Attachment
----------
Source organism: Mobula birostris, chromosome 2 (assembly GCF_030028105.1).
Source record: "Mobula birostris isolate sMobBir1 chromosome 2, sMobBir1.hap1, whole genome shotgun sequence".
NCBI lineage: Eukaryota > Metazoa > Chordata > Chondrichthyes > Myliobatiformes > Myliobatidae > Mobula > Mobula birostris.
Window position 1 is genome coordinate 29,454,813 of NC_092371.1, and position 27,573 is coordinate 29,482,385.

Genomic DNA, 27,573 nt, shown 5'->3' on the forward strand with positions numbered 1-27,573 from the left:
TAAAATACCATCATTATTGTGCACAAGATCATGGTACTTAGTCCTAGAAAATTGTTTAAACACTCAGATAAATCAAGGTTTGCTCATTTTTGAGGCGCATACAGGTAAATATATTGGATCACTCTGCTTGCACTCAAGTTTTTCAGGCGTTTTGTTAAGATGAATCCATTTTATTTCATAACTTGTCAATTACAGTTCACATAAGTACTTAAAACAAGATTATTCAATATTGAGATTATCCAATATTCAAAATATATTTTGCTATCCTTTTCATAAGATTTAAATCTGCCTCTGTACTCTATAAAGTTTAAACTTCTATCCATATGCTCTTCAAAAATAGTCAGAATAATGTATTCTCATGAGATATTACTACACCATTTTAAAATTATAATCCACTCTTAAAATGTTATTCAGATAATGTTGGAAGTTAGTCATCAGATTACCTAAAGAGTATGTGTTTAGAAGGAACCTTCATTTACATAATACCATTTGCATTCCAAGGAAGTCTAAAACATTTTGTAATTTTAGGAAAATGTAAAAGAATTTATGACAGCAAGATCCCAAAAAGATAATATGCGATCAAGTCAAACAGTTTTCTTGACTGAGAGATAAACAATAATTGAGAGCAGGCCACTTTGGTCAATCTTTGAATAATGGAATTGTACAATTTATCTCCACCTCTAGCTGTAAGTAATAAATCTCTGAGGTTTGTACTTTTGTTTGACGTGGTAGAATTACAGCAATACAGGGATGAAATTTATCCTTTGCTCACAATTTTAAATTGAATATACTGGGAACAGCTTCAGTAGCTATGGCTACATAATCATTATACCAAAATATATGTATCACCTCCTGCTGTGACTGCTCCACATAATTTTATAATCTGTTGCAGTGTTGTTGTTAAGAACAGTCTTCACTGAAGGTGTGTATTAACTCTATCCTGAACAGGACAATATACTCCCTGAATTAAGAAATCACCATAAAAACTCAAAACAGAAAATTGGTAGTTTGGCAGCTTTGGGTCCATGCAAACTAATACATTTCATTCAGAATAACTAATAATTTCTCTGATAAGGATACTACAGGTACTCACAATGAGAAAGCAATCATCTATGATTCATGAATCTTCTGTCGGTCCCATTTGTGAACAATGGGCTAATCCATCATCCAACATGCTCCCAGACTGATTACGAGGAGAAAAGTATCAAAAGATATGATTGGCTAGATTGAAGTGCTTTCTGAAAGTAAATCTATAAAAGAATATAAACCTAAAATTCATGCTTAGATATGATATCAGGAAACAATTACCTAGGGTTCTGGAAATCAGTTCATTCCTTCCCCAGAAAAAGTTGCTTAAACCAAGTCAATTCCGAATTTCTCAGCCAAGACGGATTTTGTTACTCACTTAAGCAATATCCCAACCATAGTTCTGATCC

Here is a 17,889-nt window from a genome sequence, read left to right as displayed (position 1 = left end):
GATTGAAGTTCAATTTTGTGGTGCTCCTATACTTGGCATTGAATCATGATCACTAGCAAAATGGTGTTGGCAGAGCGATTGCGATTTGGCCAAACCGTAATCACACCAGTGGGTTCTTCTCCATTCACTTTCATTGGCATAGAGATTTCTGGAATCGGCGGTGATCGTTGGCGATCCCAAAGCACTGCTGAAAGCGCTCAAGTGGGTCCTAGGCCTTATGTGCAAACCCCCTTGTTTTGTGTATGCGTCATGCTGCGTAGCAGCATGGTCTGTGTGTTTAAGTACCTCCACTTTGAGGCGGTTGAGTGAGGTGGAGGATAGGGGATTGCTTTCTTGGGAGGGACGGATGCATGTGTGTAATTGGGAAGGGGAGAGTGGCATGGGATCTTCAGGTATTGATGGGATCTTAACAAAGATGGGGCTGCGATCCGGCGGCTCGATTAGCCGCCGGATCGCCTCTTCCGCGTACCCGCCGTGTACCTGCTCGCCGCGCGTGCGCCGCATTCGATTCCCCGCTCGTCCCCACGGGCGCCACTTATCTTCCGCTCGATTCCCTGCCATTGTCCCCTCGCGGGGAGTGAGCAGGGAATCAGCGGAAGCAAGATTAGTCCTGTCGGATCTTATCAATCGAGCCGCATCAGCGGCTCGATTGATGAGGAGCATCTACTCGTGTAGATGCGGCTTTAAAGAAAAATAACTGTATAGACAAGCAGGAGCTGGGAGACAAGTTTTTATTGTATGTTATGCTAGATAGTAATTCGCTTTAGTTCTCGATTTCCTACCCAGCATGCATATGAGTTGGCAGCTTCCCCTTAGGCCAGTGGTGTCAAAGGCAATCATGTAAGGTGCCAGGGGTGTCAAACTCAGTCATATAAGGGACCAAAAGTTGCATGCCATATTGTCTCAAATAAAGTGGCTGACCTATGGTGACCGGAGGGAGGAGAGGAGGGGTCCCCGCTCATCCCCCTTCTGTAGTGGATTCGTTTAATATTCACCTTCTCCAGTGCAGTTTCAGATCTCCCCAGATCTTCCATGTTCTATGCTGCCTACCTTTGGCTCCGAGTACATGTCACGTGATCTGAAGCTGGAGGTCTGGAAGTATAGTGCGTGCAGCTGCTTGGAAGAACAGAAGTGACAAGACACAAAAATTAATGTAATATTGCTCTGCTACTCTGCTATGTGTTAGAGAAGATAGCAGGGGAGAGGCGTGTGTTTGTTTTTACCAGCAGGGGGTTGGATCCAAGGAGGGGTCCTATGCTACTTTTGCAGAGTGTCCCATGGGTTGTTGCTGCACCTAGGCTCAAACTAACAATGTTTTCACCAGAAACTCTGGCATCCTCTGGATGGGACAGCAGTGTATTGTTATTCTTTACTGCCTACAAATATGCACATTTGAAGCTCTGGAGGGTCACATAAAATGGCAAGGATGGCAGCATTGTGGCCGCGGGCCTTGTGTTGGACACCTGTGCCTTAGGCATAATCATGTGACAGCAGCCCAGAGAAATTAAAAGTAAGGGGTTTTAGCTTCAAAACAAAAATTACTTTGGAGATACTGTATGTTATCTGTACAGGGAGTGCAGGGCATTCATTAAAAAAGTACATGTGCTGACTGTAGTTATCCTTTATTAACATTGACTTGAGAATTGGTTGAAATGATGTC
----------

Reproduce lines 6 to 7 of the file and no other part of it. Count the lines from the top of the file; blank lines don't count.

TAAAATACCATCATTATTGTGCACAAGATCATGGTACTTAGTCCTAGAAAATTGTTTAAACACTCAGATAAATCAAGGTTTGCTCATTTTTGAGGCGCATACAGGTAAATATATTGGATCACTCTGCTTGCACTCAAGTTTTTCAGGCGTTTTGTTAAGATGAATCCATTTTATTTCATAACTTGTCAATTACAGTTCACATAAGTACTTAAAACAAGATTATTCAATATTGAGATTATCCAATATTCAAAATATATTTTGCTATCCTTTTCATAAGATTTAAATCTGCCTCTGTACTCTATAAAGTTTAAACTTCTATCCATATGCTCTTCAAAAATAGTCAGAATAATGTATTCTCATGAGATATTACTACACCATTTTAAAATTATAATCCACTCTTAAAATGTTATTCAGATAATGTTGGAAGTTAGTCATCAGATTACCTAAAGAGTATGTGTTTAGAAGGAACCTTCATTTACATAATACCATTTGCATTCCAAGGAAGTCTAAAACATTTTGTAATTTTAGGAAAATGTAAAAGAATTTATGACAGCAAGATCCCAAAAAGATAATATGCGATCAAGTCAAACAGTTTTCTTGACTGAGAGATAAACAATAATTGAGAGCAGGCCACTTTGGTCAATCTTTGAATAATGGAATTGTACAATTTATCTCCACCTCTAGCTGTAAGTAATAAATCTCTGAGGTTTGTACTTTTGTTTGACGTGGTAGAATTACAGCAATACAGGGATGAAATTTATCCTTTGCTCACAATTTTAAATTGAATATACTGGGAACAGCTTCAGTAGCTATGGCTACATAATCATTATACCAAAATATATGTATCACCTCCTGCTGTGACTGCTCCACATAATTTTATAATCTGTTGCAGTGTTGTTGTTAAGAACAGTCTTCACTGAAGGTGTGTATTAACTCTATCCTGAACAGGACAATATACTCCCTGAATTAAGAAATCACCATAAAAACTCAAAACAGAAAATTGGTAGTTTGGCAGCTTTGGGTCCATGCAAACTAATACATTTCATTCAGAATAACTAATAATTTCTCTGATAAGGATACTACAGGTACTCACAATGAGAAAGCAATCATCTATGATTCATGAATCTTCTGTCGGTCCCATTTGTGAACAATGGGCTAATCCATCATCCAACATGCTCCCAGACTGATTACGAGGAGAAAAGTATCAAAAGATATGATTGGCTAGATTGAAGTGCTTTCTGAAAGTAAATCTATAAAAGAATATAAACCTAAAATTCATGCTTAGATATGATATCAGGAAACAATTACCTAGGGTTCTGGAAATCAGTTCATTCCTTCCCCAGAAAAAGTTGCTTAAACCAAGTCAATTCCGAATTTCTCAGCCAAGACGGATTTTGTTACTCACTTAAGCAATATCCCAACCATAGTTCTGATCC

Here is a 17,889-nt window from a genome sequence, read left to right as displayed (position 1 = left end):